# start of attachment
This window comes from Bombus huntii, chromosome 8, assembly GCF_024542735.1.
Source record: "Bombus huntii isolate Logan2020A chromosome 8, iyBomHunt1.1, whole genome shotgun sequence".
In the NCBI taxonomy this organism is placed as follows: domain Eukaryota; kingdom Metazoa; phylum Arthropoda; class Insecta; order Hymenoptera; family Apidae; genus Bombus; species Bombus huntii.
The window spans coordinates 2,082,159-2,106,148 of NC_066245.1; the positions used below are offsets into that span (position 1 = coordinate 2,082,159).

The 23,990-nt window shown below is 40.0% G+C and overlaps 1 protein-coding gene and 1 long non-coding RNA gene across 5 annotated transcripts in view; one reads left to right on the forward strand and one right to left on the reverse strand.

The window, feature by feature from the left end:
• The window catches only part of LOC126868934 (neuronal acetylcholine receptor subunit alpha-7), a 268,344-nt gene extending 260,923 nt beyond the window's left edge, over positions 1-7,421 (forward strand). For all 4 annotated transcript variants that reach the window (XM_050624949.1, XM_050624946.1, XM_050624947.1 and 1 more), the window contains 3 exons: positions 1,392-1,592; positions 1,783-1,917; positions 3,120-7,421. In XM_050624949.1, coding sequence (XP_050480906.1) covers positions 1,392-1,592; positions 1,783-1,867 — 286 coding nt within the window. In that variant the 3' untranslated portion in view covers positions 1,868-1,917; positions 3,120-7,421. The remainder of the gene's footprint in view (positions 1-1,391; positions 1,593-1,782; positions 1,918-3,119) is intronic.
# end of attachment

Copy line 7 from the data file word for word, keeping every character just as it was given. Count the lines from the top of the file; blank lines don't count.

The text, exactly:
• The window catches only part of LOC126868934 (neuronal acetylcholine receptor subunit alpha-7), a 268,344-nt gene extending 260,923 nt beyond the window's left edge, over positions 1-7,421 (forward strand). For all 4 annotated transcript variants that reach the window (XM_050624949.1, XM_050624946.1, XM_050624947.1 and 1 more), the window contains 3 exons: positions 1,392-1,592; positions 1,783-1,917; positions 3,120-7,421. In XM_050624949.1, coding sequence (XP_050480906.1) covers positions 1,392-1,592; positions 1,783-1,867 — 286 coding nt within the window. In that variant the 3' untranslated portion in view covers positions 1,868-1,917; positions 3,120-7,421. The remainder of the gene's footprint in view (positions 1-1,391; positions 1,593-1,782; positions 1,918-3,119) is intronic.